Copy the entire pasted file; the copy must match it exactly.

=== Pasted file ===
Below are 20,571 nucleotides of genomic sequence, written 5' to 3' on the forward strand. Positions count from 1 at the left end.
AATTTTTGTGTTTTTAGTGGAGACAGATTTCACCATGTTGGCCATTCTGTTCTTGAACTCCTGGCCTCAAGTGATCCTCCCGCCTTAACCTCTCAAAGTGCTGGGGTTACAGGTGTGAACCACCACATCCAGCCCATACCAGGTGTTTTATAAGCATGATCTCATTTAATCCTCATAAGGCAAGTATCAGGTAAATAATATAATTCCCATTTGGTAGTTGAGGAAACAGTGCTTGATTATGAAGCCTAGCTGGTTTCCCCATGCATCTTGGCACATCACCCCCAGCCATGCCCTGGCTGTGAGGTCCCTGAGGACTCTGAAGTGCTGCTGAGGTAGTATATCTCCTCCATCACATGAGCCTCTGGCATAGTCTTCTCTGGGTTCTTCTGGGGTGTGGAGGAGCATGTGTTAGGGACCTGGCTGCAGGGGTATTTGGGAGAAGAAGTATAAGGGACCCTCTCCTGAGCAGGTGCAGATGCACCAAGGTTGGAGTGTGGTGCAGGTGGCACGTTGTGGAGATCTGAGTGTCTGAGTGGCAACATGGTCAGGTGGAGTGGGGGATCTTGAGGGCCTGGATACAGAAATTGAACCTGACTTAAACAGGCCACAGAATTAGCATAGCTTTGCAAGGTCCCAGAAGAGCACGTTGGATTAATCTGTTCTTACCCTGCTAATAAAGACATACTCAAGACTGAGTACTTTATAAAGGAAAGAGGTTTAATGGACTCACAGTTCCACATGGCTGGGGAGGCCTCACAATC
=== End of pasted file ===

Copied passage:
Below are 20,571 nucleotides of genomic sequence, written 5' to 3' on the forward strand. Positions count from 1 at the left end.
AATTTTTGTGTTTTTAGTGGAGACAGATTTCACCATGTTGGCCATTCTGTTCTTGAACTCCTGGCCTCAAGTGATCCTCCCGCCTTAACCTCTCAAAGTGCTGGGGTTACAGGTGTGAACCACCACATCCAGCCCATACCAGGTGTTTTATAAGCATGATCTCATTTAATCCTCATAAGGCAAGTATCAGGTAAATAATATAATTCCCATTTGGTAGTTGAGGAAACAGTGCTTGATTATGAAGCCTAGCTGGTTTCCCCATGCATCTTGGCACATCACCCCCAGCCATGCCCTGGCTGTGAGGTCCCTGAGGACTCTGAAGTGCTGCTGAGGTAGTATATCTCCTCCATCACATGAGCCTCTGGCATAGTCTTCTCTGGGTTCTTCTGGGGTGTGGAGGAGCATGTGTTAGGGACCTGGCTGCAGGGGTATTTGGGAGAAGAAGTATAAGGGACCCTCTCCTGAGCAGGTGCAGATGCACCAAGGTTGGAGTGTGGTGCAGGTGGCACGTTGTGGAGATCTGAGTGTCTGAGTGGCAACATGGTCAGGTGGAGTGGGGGATCTTGAGGGCCTGGATACAGAAATTGAACCTGACTTAAACAGGCCACAGAATTAGCATAGCTTTGCAAGGTCCCAGAAGAGCACGTTGGATTAATCTGTTCTTACCCTGCTAATAAAGACATACTCAAGACTGAGTACTTTATAAAGGAAAGAGGTTTAATGGACTCACAGTTCCACATGGCTGGGGAGGCCTCACAATC